Our “renting your life” discussion sure touched a lot of people’s nerves.
Reader Victoria found a ‘lil gem over on YouTube: I didn’t know there was a musical titled :”Rent” but then I live in the outback…
When they act tough you call their bluff
We’re not gonna pay
We’re not gonna pay
We’re not gonna pay last year’s rent!
This year’s rent! Next year’s rent! Rent rent rent rent rent!
We’re not gonna pay rent! ‘Cause everything is rent!
I can’t hope but notice that the talk about rent cuts for NYC homeless has managed to fall apart.
And as housing prices recover, so are hefty rent increases in the East Bay area (Oakland).
And as if we need to be reminded, a reader in Hawaii sent us this backgrounder…
Honolulu is the most expensive city in the country to live… and the hardest to make a ‘living wage’ (according to Yahoo). I’ve done fair, with a decent career. In past years I’ve been renting from long-term owners of paid-off apartments who knew me personally and were not terribly aggressive with their rents. I’ve been a good tenant who takes care of the places and does my own maintenance and painting. Most recently renting one of a 4-plex cinder block building from an old Chinese man where I refurbished the apartment myself before moving in. He was most grateful to be saved the work.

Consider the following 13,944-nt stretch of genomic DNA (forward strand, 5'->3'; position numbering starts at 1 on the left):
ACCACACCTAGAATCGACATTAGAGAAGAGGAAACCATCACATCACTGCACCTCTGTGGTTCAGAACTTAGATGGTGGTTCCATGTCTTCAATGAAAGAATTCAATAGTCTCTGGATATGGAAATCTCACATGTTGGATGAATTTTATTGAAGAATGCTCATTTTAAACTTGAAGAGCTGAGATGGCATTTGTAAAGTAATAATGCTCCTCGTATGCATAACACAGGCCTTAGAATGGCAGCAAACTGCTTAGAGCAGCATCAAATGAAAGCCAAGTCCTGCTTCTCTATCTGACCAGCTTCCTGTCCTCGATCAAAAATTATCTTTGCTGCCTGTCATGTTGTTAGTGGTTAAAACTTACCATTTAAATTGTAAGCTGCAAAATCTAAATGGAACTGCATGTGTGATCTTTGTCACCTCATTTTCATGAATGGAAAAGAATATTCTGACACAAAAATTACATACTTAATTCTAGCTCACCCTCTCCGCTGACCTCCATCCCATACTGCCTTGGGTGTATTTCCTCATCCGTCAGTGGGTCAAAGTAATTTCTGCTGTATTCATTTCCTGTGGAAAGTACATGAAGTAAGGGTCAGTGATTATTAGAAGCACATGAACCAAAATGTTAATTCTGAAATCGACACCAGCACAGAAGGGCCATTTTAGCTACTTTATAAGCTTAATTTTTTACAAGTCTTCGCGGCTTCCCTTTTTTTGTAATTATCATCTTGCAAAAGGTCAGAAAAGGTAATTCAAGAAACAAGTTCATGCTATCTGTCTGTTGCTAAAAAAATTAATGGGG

Well, the old man sold out. Put the 50-year old building on the market and sold it for $1.2mil. I have a lease until Dec. for $925mo, but now a reality sandwich is about to hit. The new owner is a Taiwanese-American woman fashion-designer who grosses $3mil/year and has her own real-estate and construction contracting company (more chinese workers) and wants to completely refurbish the building internally… including some structural deficiencies. The real-estate turnover in Honolulu in recent years means that these new owners with ever larger mortgages need to collect ever larger rent payments, and it is forcing out increasing numbers of wage-earners who can no longer afford a place to live. I’ve been skating under the market value of rents for years, but no longer.
Even the old condo across the street where I used to live has had a 50% ownership turnover, and the new rents are $1500-$1600/month. My new Taiwanese owner of my building is rebuilding the two empty units, and will offer them to us two remaining tenants, but she thinks the costs will be “Around $1700/month”.